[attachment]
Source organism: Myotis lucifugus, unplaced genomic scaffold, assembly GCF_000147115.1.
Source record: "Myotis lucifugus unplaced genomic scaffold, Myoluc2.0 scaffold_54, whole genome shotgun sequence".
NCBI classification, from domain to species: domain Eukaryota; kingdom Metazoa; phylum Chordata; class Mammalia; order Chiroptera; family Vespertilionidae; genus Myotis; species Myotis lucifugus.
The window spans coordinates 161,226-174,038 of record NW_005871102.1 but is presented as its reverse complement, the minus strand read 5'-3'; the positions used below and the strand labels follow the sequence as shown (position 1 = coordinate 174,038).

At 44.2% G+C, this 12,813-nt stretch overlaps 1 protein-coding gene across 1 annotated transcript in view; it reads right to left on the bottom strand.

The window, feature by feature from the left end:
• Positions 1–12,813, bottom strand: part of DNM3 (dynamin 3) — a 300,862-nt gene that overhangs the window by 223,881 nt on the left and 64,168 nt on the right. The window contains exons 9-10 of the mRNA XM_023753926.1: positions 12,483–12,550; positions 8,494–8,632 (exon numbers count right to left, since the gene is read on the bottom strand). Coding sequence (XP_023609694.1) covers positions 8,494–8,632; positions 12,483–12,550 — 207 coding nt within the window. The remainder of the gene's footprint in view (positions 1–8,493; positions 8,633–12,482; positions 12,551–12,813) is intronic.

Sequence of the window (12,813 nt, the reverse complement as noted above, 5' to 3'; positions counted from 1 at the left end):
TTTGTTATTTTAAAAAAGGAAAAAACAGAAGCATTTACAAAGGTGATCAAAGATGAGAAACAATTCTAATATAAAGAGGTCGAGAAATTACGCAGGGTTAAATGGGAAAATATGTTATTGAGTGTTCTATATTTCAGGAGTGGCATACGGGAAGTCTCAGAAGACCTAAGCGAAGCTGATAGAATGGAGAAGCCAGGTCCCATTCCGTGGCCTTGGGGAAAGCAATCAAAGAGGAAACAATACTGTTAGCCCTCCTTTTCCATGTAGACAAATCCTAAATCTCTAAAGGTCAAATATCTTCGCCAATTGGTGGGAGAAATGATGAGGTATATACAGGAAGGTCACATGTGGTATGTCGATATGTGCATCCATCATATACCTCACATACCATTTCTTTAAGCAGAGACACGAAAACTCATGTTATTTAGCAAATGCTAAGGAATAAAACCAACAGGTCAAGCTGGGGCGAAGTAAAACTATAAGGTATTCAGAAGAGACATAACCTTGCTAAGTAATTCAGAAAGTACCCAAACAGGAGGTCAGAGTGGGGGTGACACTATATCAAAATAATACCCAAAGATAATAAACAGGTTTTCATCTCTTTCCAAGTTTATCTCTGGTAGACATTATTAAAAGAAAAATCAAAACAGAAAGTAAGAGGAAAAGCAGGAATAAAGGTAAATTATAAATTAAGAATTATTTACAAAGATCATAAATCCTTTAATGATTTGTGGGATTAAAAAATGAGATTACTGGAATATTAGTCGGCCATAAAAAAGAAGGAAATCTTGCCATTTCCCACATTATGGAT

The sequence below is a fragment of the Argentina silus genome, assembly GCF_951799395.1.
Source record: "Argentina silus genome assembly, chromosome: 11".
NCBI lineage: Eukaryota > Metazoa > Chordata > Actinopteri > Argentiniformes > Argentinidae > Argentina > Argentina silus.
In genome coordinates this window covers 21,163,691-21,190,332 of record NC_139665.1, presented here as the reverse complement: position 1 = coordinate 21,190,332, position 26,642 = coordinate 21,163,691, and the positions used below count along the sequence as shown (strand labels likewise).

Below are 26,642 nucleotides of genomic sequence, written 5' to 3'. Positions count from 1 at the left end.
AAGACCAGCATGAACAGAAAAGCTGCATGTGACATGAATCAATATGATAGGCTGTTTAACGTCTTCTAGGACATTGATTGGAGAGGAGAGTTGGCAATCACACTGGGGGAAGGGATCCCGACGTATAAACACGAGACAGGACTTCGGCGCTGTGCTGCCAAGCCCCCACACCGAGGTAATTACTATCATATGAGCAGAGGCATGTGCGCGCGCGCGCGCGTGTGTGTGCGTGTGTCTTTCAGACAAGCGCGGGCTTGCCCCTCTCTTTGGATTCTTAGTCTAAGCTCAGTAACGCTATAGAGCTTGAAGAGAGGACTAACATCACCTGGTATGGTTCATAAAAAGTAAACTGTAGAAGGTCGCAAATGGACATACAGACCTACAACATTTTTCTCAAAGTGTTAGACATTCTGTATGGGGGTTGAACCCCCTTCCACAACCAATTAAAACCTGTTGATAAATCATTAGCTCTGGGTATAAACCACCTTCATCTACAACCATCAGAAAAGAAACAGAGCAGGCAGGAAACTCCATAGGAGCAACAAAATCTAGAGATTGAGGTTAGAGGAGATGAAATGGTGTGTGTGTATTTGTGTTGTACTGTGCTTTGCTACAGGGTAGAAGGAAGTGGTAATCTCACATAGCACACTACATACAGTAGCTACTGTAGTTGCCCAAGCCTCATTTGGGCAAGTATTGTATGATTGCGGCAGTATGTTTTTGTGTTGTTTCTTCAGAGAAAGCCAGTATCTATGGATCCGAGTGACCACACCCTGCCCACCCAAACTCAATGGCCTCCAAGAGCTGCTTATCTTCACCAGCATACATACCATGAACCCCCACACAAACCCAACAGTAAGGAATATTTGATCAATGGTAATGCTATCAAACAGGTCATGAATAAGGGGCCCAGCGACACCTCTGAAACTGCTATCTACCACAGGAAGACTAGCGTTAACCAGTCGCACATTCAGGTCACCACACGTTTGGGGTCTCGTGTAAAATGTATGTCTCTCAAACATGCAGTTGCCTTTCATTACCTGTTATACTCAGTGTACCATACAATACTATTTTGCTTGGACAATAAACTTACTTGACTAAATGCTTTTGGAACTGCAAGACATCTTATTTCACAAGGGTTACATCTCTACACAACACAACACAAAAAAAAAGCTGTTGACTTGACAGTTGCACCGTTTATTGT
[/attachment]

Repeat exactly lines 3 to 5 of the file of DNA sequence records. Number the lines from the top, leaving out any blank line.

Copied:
NCBI classification, from domain to species: domain Eukaryota; kingdom Metazoa; phylum Chordata; class Mammalia; order Chiroptera; family Vespertilionidae; genus Myotis; species Myotis lucifugus.
The window spans coordinates 161,226-174,038 of record NW_005871102.1 but is presented as its reverse complement, the minus strand read 5'-3'; the positions used below and the strand labels follow the sequence as shown (position 1 = coordinate 174,038).

At 44.2% G+C, this 12,813-nt stretch overlaps 1 protein-coding gene across 1 annotated transcript in view; it reads right to left on the bottom strand.